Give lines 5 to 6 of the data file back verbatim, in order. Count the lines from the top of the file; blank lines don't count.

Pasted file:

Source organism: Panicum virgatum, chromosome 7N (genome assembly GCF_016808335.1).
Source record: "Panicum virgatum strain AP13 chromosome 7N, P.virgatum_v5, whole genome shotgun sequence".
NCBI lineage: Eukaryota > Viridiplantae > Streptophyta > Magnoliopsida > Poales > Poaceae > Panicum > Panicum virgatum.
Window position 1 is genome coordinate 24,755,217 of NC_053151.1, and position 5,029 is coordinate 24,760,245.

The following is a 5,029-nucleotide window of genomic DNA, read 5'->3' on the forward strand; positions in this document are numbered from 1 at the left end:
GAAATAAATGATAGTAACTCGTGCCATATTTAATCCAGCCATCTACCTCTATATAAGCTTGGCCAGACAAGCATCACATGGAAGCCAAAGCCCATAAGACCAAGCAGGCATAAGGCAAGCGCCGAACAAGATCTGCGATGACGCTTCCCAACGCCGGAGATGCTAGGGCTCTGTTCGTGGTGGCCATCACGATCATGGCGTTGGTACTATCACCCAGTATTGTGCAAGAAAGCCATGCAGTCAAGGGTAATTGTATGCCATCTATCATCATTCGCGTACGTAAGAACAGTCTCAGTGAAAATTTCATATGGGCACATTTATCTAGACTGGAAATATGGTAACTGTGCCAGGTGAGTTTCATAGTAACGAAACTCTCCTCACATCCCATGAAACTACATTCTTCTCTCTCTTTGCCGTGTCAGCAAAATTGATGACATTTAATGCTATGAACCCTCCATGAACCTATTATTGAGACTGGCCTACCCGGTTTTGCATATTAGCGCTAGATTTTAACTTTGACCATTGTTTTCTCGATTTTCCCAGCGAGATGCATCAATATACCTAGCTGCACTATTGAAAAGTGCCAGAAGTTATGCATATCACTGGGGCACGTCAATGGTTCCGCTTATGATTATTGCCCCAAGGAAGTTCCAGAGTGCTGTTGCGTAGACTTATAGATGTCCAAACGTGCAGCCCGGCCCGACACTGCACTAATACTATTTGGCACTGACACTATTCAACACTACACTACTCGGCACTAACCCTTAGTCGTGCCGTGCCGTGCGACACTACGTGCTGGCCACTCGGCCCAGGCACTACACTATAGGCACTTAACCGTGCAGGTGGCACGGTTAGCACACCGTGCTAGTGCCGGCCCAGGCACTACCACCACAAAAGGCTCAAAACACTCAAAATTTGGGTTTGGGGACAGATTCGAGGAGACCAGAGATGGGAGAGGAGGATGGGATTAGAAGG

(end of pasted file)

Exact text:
The following is a 5,029-nucleotide window of genomic DNA, read 5'->3' on the forward strand; positions in this document are numbered from 1 at the left end:
GAAATAAATGATAGTAACTCGTGCCATATTTAATCCAGCCATCTACCTCTATATAAGCTTGGCCAGACAAGCATCACATGGAAGCCAAAGCCCATAAGACCAAGCAGGCATAAGGCAAGCGCCGAACAAGATCTGCGATGACGCTTCCCAACGCCGGAGATGCTAGGGCTCTGTTCGTGGTGGCCATCACGATCATGGCGTTGGTACTATCACCCAGTATTGTGCAAGAAAGCCATGCAGTCAAGGGTAATTGTATGCCATCTATCATCATTCGCGTACGTAAGAACAGTCTCAGTGAAAATTTCATATGGGCACATTTATCTAGACTGGAAATATGGTAACTGTGCCAGGTGAGTTTCATAGTAACGAAACTCTCCTCACATCCCATGAAACTACATTCTTCTCTCTCTTTGCCGTGTCAGCAAAATTGATGACATTTAATGCTATGAACCCTCCATGAACCTATTATTGAGACTGGCCTACCCGGTTTTGCATATTAGCGCTAGATTTTAACTTTGACCATTGTTTTCTCGATTTTCCCAGCGAGATGCATCAATATACCTAGCTGCACTATTGAAAAGTGCCAGAAGTTATGCATATCACTGGGGCACGTCAATGGTTCCGCTTATGATTATTGCCCCAAGGAAGTTCCAGAGTGCTGTTGCGTAGACTTATAGATGTCCAAACGTGCAGCCCGGCCCGACACTGCACTAATACTATTTGGCACTGACACTATTCAACACTACACTACTCGGCACTAACCCTTAGTCGTGCCGTGCCGTGCGACACTACGTGCTGGCCACTCGGCCCAGGCACTACACTATAGGCACTTAACCGTGCAGGTGGCACGGTTAGCACACCGTGCTAGTGCCGGCCCAGGCACTACCACCACAAAAGGCTCAAAACACTCAAAATTTGGGTTTGGGGACAGATTCGAGGAGACCAGAGATGGGAGAGGAGGATGGGATTAGAAGG